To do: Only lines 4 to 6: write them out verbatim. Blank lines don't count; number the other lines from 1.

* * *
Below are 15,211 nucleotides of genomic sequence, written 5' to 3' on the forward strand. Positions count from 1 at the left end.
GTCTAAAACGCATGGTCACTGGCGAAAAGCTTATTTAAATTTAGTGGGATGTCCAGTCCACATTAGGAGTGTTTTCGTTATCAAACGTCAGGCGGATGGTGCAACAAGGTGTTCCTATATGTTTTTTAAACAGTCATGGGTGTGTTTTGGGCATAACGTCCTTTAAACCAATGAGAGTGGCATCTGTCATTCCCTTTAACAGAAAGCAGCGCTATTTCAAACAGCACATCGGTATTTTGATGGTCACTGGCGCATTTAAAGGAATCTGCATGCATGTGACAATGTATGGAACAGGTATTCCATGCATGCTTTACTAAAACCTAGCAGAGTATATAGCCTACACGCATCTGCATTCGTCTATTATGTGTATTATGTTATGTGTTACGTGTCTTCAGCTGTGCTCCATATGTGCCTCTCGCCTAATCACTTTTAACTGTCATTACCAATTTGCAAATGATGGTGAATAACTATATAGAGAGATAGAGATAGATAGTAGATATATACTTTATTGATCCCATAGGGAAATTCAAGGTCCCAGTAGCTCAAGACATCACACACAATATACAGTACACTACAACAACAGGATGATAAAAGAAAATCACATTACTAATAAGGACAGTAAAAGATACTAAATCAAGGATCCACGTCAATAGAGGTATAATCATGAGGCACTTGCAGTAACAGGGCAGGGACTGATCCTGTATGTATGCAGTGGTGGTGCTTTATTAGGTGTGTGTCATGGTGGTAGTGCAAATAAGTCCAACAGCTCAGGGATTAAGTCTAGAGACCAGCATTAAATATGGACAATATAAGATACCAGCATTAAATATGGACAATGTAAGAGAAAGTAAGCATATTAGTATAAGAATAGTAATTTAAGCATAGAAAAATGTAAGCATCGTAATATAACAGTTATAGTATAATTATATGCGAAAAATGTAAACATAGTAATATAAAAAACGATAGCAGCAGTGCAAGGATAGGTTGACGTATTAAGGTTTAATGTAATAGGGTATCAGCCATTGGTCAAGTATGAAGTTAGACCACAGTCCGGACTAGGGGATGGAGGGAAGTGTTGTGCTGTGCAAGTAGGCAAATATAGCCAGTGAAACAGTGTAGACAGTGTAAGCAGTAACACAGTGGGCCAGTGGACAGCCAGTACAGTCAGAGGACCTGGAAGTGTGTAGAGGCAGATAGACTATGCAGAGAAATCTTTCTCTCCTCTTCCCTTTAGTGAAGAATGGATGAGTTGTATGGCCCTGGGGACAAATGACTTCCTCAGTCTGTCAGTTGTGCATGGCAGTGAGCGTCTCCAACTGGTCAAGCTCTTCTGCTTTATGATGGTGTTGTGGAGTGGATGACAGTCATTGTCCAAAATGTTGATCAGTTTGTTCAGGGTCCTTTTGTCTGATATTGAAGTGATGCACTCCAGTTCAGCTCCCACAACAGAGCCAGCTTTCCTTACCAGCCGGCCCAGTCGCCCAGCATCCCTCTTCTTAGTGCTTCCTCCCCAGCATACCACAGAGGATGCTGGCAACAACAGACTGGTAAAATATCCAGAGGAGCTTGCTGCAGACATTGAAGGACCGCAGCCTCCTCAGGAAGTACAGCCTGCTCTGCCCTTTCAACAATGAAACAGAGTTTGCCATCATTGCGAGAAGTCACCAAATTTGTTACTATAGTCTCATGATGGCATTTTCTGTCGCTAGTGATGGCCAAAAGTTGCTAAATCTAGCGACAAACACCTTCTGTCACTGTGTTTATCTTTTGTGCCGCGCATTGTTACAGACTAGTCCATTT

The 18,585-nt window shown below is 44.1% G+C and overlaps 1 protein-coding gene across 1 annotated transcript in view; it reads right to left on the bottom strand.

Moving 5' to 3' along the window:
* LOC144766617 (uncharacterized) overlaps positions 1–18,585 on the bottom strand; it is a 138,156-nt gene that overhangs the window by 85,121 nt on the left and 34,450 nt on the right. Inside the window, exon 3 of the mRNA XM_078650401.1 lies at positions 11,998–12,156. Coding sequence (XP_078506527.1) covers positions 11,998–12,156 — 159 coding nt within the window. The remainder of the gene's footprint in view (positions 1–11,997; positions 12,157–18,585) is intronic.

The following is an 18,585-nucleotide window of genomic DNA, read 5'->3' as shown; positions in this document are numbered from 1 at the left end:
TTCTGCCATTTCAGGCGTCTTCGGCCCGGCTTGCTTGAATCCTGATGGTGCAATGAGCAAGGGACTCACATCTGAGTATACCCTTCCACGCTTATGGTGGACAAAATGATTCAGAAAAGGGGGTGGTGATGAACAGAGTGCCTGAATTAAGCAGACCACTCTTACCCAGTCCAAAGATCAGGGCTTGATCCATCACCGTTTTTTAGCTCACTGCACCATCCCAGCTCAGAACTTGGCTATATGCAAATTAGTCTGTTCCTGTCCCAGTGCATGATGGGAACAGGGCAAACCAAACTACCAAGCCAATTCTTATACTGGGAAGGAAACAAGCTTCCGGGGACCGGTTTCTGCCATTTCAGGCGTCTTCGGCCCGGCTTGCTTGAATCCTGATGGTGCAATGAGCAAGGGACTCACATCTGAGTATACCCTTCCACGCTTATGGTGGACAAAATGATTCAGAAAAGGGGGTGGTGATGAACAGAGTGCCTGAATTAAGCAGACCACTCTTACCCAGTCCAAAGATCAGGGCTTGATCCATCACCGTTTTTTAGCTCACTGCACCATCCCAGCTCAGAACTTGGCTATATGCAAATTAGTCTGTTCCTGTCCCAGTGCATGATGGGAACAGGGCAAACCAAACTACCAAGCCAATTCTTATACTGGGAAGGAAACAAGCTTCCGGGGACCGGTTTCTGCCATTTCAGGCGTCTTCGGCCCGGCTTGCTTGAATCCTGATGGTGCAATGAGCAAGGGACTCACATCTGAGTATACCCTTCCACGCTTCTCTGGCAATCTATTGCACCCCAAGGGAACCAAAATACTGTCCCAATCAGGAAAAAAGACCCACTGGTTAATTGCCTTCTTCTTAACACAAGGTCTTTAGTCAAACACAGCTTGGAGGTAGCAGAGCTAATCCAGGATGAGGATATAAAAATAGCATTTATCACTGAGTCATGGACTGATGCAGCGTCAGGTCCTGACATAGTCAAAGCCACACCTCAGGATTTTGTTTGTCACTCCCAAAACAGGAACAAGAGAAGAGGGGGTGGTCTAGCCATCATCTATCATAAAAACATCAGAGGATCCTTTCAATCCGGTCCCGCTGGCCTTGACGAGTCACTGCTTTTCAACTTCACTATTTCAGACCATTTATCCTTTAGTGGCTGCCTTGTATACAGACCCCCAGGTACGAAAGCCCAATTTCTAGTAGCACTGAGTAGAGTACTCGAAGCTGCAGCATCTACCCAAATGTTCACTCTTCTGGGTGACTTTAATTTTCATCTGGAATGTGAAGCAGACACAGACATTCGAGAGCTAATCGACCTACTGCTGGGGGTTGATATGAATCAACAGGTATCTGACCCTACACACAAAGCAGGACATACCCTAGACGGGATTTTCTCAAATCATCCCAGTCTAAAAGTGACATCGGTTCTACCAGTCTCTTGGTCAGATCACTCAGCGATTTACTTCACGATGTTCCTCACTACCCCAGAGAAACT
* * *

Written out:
Moving 5' to 3' along the window:
* LOC144766617 (uncharacterized) overlaps positions 1–18,585 on the bottom strand; it is a 138,156-nt gene that overhangs the window by 85,121 nt on the left and 34,450 nt on the right. Inside the window, exon 3 of the mRNA XM_078650401.1 lies at positions 11,998–12,156. Coding sequence (XP_078506527.1) covers positions 11,998–12,156 — 159 coding nt within the window. The remainder of the gene's footprint in view (positions 1–11,997; positions 12,157–18,585) is intronic.

The following is an 18,585-nucleotide window of genomic DNA, read 5'->3' as shown; positions in this document are numbered from 1 at the left end: